3. Present a review of the state-of-the-science related to reef ecosystem patterns and processes, and evidence supporting and refuting established hypotheses
  4. Establish the role and approaches of mathematics for reef ecosystem studies.

Assignment Due Dates and Make-up Work

  1. Assignments are due at the start of class OR at the date and time indicated on the weekly Agenda. Unexcused late assignments will not be given credit.
  2. Late work done under an excused absence is due within one week of original due date. Example of an excused absence is a doctor’s note or equivalent, and permission of professor.
  3. If you are participating in a university-sanctioned event, prior notification to professor and AI, and pre-approval by professor, are necessary to receive credit for late work. Assignments are due within one week of the original due date.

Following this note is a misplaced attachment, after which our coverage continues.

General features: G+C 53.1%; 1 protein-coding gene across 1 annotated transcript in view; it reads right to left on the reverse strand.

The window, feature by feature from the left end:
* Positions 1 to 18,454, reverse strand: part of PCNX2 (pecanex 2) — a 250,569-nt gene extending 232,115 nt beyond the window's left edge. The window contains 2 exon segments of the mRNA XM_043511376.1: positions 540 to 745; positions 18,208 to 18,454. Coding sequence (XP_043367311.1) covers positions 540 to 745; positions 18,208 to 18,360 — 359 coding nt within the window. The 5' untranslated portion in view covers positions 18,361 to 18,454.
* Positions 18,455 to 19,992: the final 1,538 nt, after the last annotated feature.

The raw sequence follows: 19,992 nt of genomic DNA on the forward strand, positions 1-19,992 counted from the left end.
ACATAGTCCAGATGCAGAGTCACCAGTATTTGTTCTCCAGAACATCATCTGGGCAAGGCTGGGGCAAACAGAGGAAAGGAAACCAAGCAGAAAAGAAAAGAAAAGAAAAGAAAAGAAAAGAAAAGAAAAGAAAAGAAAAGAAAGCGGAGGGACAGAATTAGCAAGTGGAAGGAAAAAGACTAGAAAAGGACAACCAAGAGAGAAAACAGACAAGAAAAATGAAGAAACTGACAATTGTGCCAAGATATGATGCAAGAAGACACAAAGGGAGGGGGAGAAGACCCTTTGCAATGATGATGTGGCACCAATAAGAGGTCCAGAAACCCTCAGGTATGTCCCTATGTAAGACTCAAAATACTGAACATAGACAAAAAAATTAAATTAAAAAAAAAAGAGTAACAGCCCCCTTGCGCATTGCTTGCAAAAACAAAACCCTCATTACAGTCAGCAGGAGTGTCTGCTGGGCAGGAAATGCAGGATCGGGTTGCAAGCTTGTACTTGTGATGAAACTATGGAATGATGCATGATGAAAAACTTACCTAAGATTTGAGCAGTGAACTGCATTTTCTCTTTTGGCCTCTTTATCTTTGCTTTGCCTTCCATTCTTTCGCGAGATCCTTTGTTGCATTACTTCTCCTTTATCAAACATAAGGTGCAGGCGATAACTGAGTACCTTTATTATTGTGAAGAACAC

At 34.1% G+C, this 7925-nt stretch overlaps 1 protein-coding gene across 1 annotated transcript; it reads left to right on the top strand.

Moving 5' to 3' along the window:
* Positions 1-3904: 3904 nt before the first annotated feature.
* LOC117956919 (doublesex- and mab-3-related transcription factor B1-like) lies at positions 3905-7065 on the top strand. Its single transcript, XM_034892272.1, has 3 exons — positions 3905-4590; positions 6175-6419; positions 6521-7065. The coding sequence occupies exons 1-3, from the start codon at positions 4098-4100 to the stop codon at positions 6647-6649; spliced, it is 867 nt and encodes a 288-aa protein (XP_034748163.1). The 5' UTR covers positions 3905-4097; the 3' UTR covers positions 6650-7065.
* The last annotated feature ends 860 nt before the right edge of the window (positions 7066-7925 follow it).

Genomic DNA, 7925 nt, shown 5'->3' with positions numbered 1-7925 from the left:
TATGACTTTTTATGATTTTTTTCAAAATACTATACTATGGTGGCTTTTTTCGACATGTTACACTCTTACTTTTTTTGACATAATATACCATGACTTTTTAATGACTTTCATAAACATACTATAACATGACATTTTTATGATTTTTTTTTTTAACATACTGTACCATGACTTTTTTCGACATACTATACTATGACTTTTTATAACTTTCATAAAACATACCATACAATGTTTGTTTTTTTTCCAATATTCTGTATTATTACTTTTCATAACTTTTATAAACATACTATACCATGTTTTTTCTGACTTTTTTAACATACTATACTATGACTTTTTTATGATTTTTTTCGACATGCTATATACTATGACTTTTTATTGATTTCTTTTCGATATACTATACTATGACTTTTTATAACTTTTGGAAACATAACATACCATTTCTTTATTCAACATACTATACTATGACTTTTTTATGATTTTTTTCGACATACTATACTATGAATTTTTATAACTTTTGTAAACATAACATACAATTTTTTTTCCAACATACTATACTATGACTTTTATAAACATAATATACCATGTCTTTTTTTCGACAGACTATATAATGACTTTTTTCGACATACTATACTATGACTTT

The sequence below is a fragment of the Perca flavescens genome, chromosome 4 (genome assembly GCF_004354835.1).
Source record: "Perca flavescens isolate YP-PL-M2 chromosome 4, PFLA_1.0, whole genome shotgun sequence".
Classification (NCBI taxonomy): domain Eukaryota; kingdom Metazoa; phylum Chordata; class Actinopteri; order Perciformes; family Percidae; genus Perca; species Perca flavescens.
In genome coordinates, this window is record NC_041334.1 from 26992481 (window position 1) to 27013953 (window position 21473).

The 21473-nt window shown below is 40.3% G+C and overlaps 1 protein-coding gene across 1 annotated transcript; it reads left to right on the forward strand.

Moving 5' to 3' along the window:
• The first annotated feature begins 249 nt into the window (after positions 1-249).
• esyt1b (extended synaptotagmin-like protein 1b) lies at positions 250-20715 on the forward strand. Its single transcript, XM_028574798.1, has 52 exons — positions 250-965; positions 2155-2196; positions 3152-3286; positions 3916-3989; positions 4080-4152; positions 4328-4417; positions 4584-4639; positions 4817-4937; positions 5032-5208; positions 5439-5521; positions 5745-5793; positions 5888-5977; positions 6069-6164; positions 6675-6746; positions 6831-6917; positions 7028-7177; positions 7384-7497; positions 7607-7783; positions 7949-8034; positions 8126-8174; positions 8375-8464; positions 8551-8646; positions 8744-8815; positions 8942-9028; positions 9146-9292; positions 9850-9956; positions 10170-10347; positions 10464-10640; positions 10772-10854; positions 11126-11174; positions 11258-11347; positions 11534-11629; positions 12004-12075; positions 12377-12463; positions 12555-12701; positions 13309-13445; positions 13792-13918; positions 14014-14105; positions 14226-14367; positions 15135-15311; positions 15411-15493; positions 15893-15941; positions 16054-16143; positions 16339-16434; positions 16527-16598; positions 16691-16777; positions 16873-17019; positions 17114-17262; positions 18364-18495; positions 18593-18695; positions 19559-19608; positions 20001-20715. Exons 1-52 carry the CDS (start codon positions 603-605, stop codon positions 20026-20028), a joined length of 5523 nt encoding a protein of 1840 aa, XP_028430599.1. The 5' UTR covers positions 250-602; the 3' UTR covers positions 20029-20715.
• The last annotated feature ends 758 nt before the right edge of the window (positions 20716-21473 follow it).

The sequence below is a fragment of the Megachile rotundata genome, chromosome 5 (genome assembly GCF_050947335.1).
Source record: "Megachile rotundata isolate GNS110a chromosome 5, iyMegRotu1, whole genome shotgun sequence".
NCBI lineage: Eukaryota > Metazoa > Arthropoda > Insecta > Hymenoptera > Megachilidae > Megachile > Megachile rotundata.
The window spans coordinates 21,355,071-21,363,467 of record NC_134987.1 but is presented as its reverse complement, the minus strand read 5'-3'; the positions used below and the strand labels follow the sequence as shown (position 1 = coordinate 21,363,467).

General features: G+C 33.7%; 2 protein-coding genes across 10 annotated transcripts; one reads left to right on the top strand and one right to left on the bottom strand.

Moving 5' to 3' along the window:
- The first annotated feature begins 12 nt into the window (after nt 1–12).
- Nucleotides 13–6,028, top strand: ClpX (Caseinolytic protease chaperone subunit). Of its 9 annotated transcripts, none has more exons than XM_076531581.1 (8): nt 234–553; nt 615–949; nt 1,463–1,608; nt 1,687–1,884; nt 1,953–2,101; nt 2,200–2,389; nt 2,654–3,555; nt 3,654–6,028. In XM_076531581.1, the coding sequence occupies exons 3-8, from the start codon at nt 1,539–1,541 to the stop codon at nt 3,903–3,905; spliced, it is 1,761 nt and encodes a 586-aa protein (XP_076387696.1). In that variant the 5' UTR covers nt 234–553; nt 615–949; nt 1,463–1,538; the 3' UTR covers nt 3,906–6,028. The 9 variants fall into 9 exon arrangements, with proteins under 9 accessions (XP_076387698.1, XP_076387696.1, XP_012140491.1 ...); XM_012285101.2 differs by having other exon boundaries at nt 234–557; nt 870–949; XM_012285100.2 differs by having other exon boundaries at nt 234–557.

Grading Policy, Major Assignments, Exam Dates

  1. 5%: Scientific reflection on two topics using the scientific method; due to Canvas, April 29, 2020
  2. 15%: 3 coral identification quizzes. Quiz dates are in the syllabus.
  3. 35%: in-class exercises, presentations, and homework assignments
  4. 20%: mid-term exam, date March 10, 2020
  5. 25%: final comprehensive exam, date May 5, 2020
  6. FINAL GRADE DISTRIBUTION: A=90-100; B=80-89; C=70-79; D-60-69; F=59 & lower; marks of + and − will be added to the letter grades as follows (− assigned to 0, 1, 2; + assigned to grades of 7, 8, or 9; e.g., 87%=B+, 61%=D− 74%=C). Class grades are not curved.

Code of Student Rights, Responsibilities, and Conduct